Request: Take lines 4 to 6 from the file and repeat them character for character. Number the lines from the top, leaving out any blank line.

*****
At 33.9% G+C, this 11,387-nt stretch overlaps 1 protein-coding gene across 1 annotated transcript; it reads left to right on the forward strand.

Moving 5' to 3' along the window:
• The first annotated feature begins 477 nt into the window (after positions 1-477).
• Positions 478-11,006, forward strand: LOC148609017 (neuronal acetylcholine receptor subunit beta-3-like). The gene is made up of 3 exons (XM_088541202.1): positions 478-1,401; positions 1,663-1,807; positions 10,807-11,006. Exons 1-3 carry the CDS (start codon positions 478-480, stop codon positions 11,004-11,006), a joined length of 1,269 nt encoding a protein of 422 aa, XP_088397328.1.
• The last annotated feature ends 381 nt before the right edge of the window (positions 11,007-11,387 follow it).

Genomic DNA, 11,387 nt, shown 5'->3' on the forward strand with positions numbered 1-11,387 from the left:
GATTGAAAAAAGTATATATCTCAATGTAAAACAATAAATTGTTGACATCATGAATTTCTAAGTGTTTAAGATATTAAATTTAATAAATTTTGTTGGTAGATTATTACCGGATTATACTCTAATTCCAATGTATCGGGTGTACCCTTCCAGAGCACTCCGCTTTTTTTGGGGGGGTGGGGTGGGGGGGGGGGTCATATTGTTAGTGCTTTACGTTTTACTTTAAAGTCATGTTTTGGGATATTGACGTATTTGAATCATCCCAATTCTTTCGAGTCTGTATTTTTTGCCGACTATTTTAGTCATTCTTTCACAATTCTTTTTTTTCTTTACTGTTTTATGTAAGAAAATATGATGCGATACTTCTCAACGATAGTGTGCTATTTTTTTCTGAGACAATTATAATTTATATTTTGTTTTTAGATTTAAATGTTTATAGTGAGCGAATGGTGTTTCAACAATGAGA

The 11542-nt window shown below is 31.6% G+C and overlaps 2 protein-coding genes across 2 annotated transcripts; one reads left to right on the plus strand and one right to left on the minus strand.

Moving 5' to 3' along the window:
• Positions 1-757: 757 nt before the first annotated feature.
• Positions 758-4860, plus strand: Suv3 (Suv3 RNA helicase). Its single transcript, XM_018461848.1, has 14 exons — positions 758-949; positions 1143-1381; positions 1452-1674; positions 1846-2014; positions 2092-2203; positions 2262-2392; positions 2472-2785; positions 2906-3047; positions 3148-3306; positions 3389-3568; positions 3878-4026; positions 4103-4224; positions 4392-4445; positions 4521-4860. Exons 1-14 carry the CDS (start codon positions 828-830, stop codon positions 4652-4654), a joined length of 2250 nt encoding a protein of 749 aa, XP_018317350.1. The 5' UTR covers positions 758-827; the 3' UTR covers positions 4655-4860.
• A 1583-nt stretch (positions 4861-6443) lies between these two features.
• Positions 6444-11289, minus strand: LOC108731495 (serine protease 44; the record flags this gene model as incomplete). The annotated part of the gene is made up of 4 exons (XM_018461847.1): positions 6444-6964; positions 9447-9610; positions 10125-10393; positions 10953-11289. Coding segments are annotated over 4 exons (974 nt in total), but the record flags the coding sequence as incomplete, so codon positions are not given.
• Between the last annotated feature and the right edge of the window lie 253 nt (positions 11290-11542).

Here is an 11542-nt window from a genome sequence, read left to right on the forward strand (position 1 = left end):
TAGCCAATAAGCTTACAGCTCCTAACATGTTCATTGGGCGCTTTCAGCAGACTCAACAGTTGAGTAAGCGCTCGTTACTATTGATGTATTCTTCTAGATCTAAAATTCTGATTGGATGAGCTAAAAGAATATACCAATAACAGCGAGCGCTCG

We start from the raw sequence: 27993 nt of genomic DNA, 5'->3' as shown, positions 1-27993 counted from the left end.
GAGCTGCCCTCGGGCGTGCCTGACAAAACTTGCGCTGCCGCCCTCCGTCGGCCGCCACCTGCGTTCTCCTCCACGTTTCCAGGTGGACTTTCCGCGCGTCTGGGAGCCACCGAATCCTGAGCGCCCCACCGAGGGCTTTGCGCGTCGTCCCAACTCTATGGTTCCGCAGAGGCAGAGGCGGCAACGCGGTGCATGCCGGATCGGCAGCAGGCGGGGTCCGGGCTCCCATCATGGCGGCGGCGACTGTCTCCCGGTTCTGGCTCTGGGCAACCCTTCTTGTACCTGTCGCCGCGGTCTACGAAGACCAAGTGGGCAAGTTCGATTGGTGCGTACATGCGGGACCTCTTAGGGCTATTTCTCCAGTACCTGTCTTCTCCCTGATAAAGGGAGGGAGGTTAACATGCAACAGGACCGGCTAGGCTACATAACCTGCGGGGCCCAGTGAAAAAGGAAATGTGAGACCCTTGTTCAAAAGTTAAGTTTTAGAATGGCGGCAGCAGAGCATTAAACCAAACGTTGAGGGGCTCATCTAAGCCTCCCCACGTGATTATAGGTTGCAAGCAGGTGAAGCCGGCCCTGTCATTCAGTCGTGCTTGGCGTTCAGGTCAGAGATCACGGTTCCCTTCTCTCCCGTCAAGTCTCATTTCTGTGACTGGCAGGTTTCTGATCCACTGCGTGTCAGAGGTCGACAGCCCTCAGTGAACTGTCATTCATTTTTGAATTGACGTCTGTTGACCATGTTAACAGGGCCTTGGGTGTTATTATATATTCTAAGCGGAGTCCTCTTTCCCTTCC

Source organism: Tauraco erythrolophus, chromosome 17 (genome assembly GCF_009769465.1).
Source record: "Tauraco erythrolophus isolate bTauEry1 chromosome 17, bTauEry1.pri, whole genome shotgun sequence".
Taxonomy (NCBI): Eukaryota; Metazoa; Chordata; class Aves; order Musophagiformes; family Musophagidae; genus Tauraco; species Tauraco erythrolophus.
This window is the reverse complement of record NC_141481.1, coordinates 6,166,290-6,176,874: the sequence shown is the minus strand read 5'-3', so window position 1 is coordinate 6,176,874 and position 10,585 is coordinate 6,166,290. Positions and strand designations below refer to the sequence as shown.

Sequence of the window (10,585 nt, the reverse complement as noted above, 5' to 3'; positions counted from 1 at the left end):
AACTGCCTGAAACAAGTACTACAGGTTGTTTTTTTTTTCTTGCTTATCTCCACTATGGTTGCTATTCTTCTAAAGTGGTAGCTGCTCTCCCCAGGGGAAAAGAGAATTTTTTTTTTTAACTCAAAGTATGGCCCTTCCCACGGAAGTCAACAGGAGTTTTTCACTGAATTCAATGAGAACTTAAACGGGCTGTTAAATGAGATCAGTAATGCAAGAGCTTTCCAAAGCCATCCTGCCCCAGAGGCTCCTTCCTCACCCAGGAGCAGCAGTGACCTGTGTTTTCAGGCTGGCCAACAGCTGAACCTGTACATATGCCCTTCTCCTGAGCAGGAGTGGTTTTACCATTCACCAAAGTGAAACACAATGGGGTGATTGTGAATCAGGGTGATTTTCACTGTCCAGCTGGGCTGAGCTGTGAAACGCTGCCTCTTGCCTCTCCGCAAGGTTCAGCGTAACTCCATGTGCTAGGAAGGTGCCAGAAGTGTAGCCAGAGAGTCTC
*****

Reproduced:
• Positions 478-11,006, forward strand: LOC148609017 (neuronal acetylcholine receptor subunit beta-3-like). The gene is made up of 3 exons (XM_088541202.1): positions 478-1,401; positions 1,663-1,807; positions 10,807-11,006. Exons 1-3 carry the CDS (start codon positions 478-480, stop codon positions 11,004-11,006), a joined length of 1,269 nt encoding a protein of 422 aa, XP_088397328.1.
• The last annotated feature ends 381 nt before the right edge of the window (positions 11,007-11,387 follow it).

Genomic DNA, 11,387 nt, shown 5'->3' on the forward strand with positions numbered 1-11,387 from the left: